weave-scope-frontend-weave-scope-test-78d78cf9fd-5ql92  0/1    ContainerCreating  0         2s

==> v1/Service
NAME                          TYPE       CLUSTER-IP     EXTERNAL-IP  PORT(S)  AGE
weave-scope-test-weave-scope  ClusterIP  <none>       80/TCP   2s

==> v1/ServiceAccount
NAME                                SECRETS  AGE
weave-scope-agent-weave-scope-test  1        2s

==> v1beta1/ClusterRole
NAME                                AGE
weave-scope-agent-weave-scope-test  2s

==> v1beta1/ClusterRoleBinding
NAME                          AGE
weave-scope-test-weave-scope  2s

==> v1beta1/DaemonSet
weave-scope-agent-weave-scope-test  6        6        0      6           0          <none>         2s

==> v1beta1/Deployment
NAME                                   READY  UP-TO-DATE  AVAILABLE  AGE
weave-scope-frontend-weave-scope-test  0/1    1           0          2s

You should now be able to access the Scope frontend in your web browser, by
using kubectl port-forward:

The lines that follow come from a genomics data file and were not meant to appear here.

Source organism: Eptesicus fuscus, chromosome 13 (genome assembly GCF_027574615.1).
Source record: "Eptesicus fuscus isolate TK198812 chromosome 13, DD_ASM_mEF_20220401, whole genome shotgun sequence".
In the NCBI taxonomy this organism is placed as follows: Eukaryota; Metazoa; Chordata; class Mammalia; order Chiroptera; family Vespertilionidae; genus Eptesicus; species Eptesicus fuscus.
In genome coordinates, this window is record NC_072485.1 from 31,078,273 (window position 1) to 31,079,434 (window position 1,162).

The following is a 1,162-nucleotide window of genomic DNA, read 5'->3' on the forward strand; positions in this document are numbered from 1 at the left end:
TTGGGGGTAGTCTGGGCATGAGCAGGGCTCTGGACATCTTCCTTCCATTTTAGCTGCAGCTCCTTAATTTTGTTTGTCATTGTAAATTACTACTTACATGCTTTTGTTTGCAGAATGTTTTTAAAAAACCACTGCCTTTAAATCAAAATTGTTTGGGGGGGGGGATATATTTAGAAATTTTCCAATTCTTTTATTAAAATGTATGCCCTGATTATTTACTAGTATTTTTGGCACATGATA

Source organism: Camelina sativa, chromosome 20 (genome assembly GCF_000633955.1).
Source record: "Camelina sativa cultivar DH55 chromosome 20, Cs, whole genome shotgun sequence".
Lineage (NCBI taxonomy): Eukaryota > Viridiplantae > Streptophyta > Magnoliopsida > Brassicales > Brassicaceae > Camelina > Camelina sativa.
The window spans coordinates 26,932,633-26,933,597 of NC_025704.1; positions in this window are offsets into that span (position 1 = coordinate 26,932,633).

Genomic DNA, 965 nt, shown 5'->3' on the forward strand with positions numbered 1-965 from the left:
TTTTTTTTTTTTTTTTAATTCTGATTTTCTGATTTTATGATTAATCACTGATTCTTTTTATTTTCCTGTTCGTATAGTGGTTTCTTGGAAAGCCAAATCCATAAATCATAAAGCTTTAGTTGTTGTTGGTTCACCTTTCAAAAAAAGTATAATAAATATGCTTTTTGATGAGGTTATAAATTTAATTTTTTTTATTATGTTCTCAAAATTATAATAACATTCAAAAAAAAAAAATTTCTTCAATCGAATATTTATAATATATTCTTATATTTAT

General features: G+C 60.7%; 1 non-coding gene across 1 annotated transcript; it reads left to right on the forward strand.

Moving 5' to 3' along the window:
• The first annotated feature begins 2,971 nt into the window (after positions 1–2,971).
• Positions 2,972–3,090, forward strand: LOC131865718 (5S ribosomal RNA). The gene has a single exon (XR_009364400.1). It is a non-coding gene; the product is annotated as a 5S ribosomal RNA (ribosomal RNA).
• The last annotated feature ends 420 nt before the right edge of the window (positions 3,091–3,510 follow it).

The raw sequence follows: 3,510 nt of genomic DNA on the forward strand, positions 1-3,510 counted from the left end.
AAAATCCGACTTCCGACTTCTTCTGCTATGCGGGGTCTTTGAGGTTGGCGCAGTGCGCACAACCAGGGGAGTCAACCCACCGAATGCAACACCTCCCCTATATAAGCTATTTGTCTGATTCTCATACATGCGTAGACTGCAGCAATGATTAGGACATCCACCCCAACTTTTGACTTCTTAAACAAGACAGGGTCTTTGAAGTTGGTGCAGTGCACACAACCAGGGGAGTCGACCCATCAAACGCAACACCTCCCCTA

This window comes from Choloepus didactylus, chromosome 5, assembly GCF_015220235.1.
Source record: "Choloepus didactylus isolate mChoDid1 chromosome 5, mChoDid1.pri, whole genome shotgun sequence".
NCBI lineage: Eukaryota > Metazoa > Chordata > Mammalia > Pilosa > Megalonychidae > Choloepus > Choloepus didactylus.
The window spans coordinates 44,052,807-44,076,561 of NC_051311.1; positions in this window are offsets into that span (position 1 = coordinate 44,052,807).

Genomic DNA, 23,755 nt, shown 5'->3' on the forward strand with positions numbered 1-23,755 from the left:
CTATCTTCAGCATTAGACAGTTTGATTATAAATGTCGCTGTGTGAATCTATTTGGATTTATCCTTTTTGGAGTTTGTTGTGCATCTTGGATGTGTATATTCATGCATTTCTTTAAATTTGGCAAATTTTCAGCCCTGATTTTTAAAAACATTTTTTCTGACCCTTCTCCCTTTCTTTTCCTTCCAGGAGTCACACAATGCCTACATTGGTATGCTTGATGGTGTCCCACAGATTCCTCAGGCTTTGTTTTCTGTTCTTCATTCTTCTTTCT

kubectl -n default port-forward $(kubectl -n default get endpoints \
weave-scope-test-weave-scope -o jsonpath='{.subsets[0].addresses[0]}') 8080:4040

then browsing to http://localhost:8080/.
For more details on using Weave Scope, see the Weave Scope documentation:

Running their helpful command to forward the service via proxy brings up the interface on localhost:8080.

Weave Scope Dashboard

Weave scope is fantastic for visualizing your containers and how they interconnect within the service mesh. There isn’t much to see above at the moment obviously as there isn’t really any, communication between containers, but when you have a good number of services that interact, it can be a very helpful tool.